When I began researching and writing this topic, we were in the midst of the COVID-19 pandemic. I originally envisioned a two-part series that specifically focused on the effects of the quarantine and resulting isolation in which we as caregivers found ourselves enmeshed.
But, as often happens, plans change, and part one of this blog series offered an account of my own special New Year’s trip through memories, loneliness, and guilt. So, rather than rehashing those personal observations again, I thought it appropriate to share links to some online materials I found that helped me understand and cope with the stress and feelings brought about by trying to balance my personal life with my responsibilities as a family caregiver for my wife.
A Selection of Readings:
Mayo Clinic Online
Harvard Medical School Online
American Psychological Association Online
Alzheimer’s Association Online
Alzheimer’s Association (COVID-19) Online
Cambridge University Press
Innovation in Aging
Annals of Long-Term Care
The Journals of Gerontology
Harvard Medical School
University of Wisconsin Oshkosh
Japan Journal of Nursing Science
International Journal of Environmental Research and Public Health
Authors Notes on Publications & Sources
I was reminded that there should be notes with the citations explaining why I chose a particular reading. Easier said than done, actually. For sources that would be non-professional yet still reputable, I used Google to search for information on caregiver stress. Google also let me search specific organizations such as AARP, or the Alzheimer’s Association online. For material that would definitely be professional in nature, I used PubMed, the online database provided by the National Library of Medicine at NIH. There is also a fair amount of duplication that I left in the list as some sources found using Google were also found using PubMed.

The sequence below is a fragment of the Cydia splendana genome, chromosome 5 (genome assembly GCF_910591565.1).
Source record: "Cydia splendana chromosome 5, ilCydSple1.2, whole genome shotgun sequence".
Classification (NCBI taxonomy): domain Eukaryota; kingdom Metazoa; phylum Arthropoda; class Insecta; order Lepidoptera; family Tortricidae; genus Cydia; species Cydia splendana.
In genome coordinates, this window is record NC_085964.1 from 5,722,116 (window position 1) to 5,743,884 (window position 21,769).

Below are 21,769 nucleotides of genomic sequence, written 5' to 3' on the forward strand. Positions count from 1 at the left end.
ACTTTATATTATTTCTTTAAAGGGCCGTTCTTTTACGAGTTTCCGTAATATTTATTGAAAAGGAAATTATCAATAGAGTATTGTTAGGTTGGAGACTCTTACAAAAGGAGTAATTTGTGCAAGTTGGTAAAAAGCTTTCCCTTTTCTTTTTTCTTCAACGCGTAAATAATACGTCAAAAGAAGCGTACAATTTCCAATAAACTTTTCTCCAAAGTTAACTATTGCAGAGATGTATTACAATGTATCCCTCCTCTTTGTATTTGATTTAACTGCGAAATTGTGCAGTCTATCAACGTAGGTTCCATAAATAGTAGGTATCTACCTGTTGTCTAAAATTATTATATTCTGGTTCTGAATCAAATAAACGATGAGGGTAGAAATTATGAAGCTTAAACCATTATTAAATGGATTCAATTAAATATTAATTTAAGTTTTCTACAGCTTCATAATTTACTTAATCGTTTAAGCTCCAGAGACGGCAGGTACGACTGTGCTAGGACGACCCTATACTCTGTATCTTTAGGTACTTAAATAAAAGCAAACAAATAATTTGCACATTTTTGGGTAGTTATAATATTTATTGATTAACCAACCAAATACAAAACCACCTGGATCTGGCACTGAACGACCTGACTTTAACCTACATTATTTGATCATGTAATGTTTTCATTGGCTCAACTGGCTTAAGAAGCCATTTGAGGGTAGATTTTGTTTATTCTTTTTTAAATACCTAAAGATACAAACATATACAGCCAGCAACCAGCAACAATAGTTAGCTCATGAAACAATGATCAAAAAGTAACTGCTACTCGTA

Given the plethora of different sources available, a researcher might assume from the start that there would be differing opinions on how caregivers might deal with the stress of their situation. I found, much to my chagrin, that while each reading has a different format, they all have the same meaning.
I provide here an edited sample of using the information from the Mayo Clinic:
To help manage caregiver stress
- Accept help: Be prepared with a list of ways that others can help you.
- Focus on what you are able to provide: It’s normal to feel guilty sometimes.
- Set realistic goals: Break large tasks into smaller steps that you can do one at a time.
- Get connected: Find out about caregiving resources in your community.
- Join a support group: A support group can provide validation and encouragement.
- Seek social support: Make an effort to stay well-connected with family and friends who can offer nonjudgmental emotional support.
- Set personal health goals: For example, set goals to establish a good sleep routine, find time to be physically active on most days of the week, eat a healthy diet and drink plenty of water.
- Many caregivers have issues with sleeping: Not getting quality sleep over a long period of time can cause health issues.
- See your doctor: Get recommended vaccinations and screenings. Make sure to tell your doctor that you’re a caregiver. Don’t hesitate to mention any concerns or symptoms you have.
Keep in Mind: Science Marches On
Please remember that, searching in fits and starts, I likely found these citations between the publication of the October 2020 blog post and the May 2021 blog post. Since that time, newer professional studies on the subject have started, and newer professional publications might be available now. Consider using the sources above as a jumping off point as you conduct your own research.
I hope this is helpful.
Take care of yourselves.
Thanks for reading,